# detailed balance in the context of the ising model

I am having a very basic problem understanding the idea of detailed balance, particularly in the context of the Ising model. Most references I have found contain the following phrase:

"In equilibrium, each elementary process must be equilibrated by its reverse process".

What does it mean for one process to equilibrate another?

In particular, I am trying to understand the section here: http://en.wikipedia.org/wiki/Ising_model#Algorithm_Specification in which they state that the given form of selection probabilities is required by detailed balance, but I suspect that that will follow once I understand what detailed balance actually means.

Thanks!

There are really two questions here.

One question is, "What does detailed balance mean for equilibrium systems?" and the second question is, "What does detailed balance mean in the context of selecting a move for a metropolis monte carlo algorithm like the one I linked to?" I will start with the first one.

Imagine we have an ensemble of particles that can be in one of three internal states, $A$, $B$, and $C$, (say a spin that can have $z$ component $-1$, $0$, or $1$) and suppose that this system in thermal equilibrium. Then as the system evolves, the internal state of each particle may change with time. However, since the system is equilibrated, the fraction of particles in each state must be constant. Thus if one particle, say, goes from state $A$ to state $B$, then there must be one particle going from state $B$ to state $A$. Thus detailed balance says that for any two states $i$ and $j$, the transition rate for $i \to j$ must equal the rate for $j \to i$. This is the story of detailed balance for systems in thermodynamic equilibrium.

The above paragraph, however, is not the explanation for what you were reading about in the Ising model article. The part of the article you were reading about had to do with simulating ising systems. One method of simulation is a metropolis monte carlo. If you want to simulate a system with many states, like an Ising system, what you can do is start the system out in a random state $A$, then iterate as follows. You pick another state $B$ so that you have the candidate move $A \to B$. You then accept this move with a probability which gets small if $B$ has a much higher energy than $A$.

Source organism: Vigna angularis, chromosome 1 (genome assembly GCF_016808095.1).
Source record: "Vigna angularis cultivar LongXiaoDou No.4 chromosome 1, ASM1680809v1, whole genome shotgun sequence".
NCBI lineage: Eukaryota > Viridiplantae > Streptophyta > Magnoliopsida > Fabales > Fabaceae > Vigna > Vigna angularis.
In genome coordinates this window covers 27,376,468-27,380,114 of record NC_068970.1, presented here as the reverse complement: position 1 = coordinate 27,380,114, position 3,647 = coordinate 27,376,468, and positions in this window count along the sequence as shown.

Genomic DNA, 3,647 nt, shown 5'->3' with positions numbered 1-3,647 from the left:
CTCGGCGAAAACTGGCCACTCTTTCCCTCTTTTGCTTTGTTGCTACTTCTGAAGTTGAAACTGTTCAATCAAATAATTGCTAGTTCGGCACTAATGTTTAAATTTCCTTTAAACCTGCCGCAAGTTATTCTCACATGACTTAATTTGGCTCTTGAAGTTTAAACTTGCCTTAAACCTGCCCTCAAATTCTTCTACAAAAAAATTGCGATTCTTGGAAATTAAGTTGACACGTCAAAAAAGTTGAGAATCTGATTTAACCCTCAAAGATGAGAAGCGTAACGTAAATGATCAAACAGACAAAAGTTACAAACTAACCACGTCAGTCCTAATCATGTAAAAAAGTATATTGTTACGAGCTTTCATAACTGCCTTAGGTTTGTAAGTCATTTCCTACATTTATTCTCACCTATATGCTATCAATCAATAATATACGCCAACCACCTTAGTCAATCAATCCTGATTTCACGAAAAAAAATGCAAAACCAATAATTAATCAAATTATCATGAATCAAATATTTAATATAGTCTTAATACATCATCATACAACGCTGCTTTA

If this is done right, then the probability of being at a given state in a given iteration is just the boltzmann probability, so this method gives you botlzmann statistics. Now there are two things that have to be done right. First, you must pick the candidate moves fairly, and second you must pick the acceptance probability of the candidate move correctly.

Picking the acceptance probability is easy, if the energy of the new state is lower, automatically accept the move. If the energy is higher, accept the move with probability $\exp(-\Delta E / T)$, which gets small when $\Delta E$ is big.

Picking the candidate moves fairly is when detailed balance comes in. Suppose you always decided the candidate move would always be to the same state. Clearly this will destroy boltzmann statistics because your system will always be in the given state regardless of its energy or any other energies. Clearly there must be a better way to pick moves. The correct way to choose candidate moves is for them to satisfy the detailed balance condition: $p(A \to B) = p(B \to A)$, where $p(A \to B)$ is the probability picking the candidate move to $B$ if you are in state $A$. This is what was meant by detailed balance in the article you linked to. Note it does not refer to the actual moves which are accepted by the algorithm, just the moves that are proposed.

• So in this context detailed balance is then satisfied simply (once boltzmann statistics are also satisfied) by choosing a random spin to flip, since then there is equal probability of any particular spin flip at each step, hence p(a->B)=p(B->A) = 1/N, and independence of the spin chosen at each single spin-flip step takes care of the rest. Thank you for the thorough answer. Oct 7, 2013 at 16:43